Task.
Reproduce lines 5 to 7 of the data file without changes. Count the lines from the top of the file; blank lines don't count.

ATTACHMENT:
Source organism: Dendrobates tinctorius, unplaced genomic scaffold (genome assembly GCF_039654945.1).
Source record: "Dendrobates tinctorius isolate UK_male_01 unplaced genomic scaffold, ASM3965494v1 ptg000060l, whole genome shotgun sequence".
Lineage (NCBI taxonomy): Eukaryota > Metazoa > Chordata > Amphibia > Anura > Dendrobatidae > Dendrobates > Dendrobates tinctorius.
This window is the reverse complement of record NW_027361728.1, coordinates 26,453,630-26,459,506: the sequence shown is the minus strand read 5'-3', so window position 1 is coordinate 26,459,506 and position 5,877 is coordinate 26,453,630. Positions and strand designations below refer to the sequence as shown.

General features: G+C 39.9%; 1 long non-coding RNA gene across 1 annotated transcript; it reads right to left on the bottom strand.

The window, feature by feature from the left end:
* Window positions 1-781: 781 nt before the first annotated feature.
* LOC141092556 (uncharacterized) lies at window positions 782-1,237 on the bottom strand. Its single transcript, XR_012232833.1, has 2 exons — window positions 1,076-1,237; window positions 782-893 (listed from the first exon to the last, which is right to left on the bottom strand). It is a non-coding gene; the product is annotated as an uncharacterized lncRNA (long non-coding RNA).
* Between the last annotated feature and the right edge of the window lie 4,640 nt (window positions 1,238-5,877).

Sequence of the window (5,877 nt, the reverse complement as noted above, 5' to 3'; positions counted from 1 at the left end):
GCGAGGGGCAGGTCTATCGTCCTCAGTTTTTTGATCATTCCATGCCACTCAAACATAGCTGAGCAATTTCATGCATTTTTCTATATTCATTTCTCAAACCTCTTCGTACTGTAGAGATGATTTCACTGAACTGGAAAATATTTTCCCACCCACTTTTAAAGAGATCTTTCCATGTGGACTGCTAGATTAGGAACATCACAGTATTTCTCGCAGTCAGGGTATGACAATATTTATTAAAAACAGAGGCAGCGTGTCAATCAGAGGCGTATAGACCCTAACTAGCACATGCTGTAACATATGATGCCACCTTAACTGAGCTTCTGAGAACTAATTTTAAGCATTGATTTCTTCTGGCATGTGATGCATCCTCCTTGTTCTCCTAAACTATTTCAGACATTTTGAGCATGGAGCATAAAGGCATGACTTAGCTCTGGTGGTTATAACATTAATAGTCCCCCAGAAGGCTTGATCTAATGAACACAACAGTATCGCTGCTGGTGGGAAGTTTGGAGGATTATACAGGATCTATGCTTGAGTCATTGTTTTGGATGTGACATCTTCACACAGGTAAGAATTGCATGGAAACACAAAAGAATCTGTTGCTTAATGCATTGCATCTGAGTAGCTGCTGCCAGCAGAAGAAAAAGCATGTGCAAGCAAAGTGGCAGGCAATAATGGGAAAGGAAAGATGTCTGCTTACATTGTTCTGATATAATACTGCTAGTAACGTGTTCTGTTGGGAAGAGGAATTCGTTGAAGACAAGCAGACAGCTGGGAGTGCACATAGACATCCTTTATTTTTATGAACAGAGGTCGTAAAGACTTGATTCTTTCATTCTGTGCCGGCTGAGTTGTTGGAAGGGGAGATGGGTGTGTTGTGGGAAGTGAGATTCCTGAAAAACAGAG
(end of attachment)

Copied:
General features: G+C 39.9%; 1 long non-coding RNA gene across 1 annotated transcript; it reads right to left on the bottom strand.

The window, feature by feature from the left end:
* Window positions 1-781: 781 nt before the first annotated feature.